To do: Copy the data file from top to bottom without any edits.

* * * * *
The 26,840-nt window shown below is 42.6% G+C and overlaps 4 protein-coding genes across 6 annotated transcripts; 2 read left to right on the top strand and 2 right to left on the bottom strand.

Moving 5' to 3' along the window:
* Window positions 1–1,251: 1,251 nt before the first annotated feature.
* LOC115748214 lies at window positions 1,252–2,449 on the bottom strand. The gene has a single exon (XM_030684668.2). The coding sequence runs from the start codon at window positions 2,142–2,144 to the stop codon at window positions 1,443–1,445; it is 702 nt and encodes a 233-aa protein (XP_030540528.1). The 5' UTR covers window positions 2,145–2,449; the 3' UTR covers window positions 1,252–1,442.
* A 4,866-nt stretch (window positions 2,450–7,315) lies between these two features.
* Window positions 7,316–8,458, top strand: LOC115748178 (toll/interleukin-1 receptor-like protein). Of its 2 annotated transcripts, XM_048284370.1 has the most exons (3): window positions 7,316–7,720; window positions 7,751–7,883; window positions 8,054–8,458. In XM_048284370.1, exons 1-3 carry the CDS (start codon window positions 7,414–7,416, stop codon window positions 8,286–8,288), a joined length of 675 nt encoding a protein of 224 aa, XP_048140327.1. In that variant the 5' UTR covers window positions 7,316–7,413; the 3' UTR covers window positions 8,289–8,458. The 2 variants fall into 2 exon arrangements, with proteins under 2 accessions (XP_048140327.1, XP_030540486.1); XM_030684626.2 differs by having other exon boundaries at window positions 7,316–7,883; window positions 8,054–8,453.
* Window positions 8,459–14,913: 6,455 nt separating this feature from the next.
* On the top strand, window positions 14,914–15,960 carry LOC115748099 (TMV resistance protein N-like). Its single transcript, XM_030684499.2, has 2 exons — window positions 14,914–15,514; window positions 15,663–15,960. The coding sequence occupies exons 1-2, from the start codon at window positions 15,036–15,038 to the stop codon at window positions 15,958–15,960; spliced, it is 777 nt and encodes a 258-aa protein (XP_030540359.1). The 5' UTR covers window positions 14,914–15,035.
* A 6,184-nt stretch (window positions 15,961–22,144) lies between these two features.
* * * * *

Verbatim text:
The 26,840-nt window shown below is 42.6% G+C and overlaps 4 protein-coding genes across 6 annotated transcripts; 2 read left to right on the top strand and 2 right to left on the bottom strand.

Moving 5' to 3' along the window:
* Window positions 1–1,251: 1,251 nt before the first annotated feature.
* LOC115748214 lies at window positions 1,252–2,449 on the bottom strand. The gene has a single exon (XM_030684668.2). The coding sequence runs from the start codon at window positions 2,142–2,144 to the stop codon at window positions 1,443–1,445; it is 702 nt and encodes a 233-aa protein (XP_030540528.1). The 5' UTR covers window positions 2,145–2,449; the 3' UTR covers window positions 1,252–1,442.
* A 4,866-nt stretch (window positions 2,450–7,315) lies between these two features.
* Window positions 7,316–8,458, top strand: LOC115748178 (toll/interleukin-1 receptor-like protein). Of its 2 annotated transcripts, XM_048284370.1 has the most exons (3): window positions 7,316–7,720; window positions 7,751–7,883; window positions 8,054–8,458. In XM_048284370.1, exons 1-3 carry the CDS (start codon window positions 7,414–7,416, stop codon window positions 8,286–8,288), a joined length of 675 nt encoding a protein of 224 aa, XP_048140327.1. In that variant the 5' UTR covers window positions 7,316–7,413; the 3' UTR covers window positions 8,289–8,458. The 2 variants fall into 2 exon arrangements, with proteins under 2 accessions (XP_048140327.1, XP_030540486.1); XM_030684626.2 differs by having other exon boundaries at window positions 7,316–7,883; window positions 8,054–8,453.
* Window positions 8,459–14,913: 6,455 nt separating this feature from the next.
* On the top strand, window positions 14,914–15,960 carry LOC115748099 (TMV resistance protein N-like). Its single transcript, XM_030684499.2, has 2 exons — window positions 14,914–15,514; window positions 15,663–15,960. The coding sequence occupies exons 1-2, from the start codon at window positions 15,036–15,038 to the stop codon at window positions 15,958–15,960; spliced, it is 777 nt and encodes a 258-aa protein (XP_030540359.1). The 5' UTR covers window positions 14,914–15,035.
* A 6,184-nt stretch (window positions 15,961–22,144) lies between these two features.